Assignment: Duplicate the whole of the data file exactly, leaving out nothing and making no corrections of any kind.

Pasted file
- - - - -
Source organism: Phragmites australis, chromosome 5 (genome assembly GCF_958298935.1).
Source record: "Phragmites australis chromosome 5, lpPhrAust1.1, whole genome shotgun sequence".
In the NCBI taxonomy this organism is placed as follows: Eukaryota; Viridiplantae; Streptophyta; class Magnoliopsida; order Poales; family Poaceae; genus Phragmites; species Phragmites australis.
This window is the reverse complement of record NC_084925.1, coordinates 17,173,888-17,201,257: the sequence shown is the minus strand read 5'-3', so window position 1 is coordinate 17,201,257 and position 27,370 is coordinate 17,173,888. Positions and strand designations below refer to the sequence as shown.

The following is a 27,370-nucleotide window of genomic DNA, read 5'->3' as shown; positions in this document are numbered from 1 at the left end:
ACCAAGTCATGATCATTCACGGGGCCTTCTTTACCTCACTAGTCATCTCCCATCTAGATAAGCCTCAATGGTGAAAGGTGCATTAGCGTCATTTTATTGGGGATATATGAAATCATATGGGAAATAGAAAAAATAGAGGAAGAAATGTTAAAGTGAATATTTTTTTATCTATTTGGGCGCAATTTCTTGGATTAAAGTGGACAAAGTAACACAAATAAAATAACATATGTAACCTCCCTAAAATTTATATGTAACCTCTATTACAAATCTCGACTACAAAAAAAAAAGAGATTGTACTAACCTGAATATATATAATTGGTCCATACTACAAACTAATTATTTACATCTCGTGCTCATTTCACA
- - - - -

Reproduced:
Source organism: Phragmites australis, chromosome 5 (genome assembly GCF_958298935.1).
Source record: "Phragmites australis chromosome 5, lpPhrAust1.1, whole genome shotgun sequence".
In the NCBI taxonomy this organism is placed as follows: Eukaryota; Viridiplantae; Streptophyta; class Magnoliopsida; order Poales; family Poaceae; genus Phragmites; species Phragmites australis.
This window is the reverse complement of record NC_084925.1, coordinates 17,173,888-17,201,257: the sequence shown is the minus strand read 5'-3', so window position 1 is coordinate 17,201,257 and position 27,370 is coordinate 17,173,888. Positions and strand designations below refer to the sequence as shown.

The following is a 27,370-nucleotide window of genomic DNA, read 5'->3' as shown; positions in this document are numbered from 1 at the left end:
ACCAAGTCATGATCATTCACGGGGCCTTCTTTACCTCACTAGTCATCTCCCATCTAGATAAGCCTCAATGGTGAAAGGTGCATTAGCGTCATTTTATTGGGGATATATGAAATCATATGGGAAATAGAAAAAATAGAGGAAGAAATGTTAAAGTGAATATTTTTTTATCTATTTGGGCGCAATTTCTTGGATTAAAGTGGACAAAGTAACACAAATAAAATAACATATGTAACCTCCCTAAAATTTATATGTAACCTCTATTACAAATCTCGACTACAAAAAAAAAAGAGATTGTACTAACCTGAATATATATAATTGGTCCATACTACAAACTAATTATTTACATCTCGTGCTCATTTCACA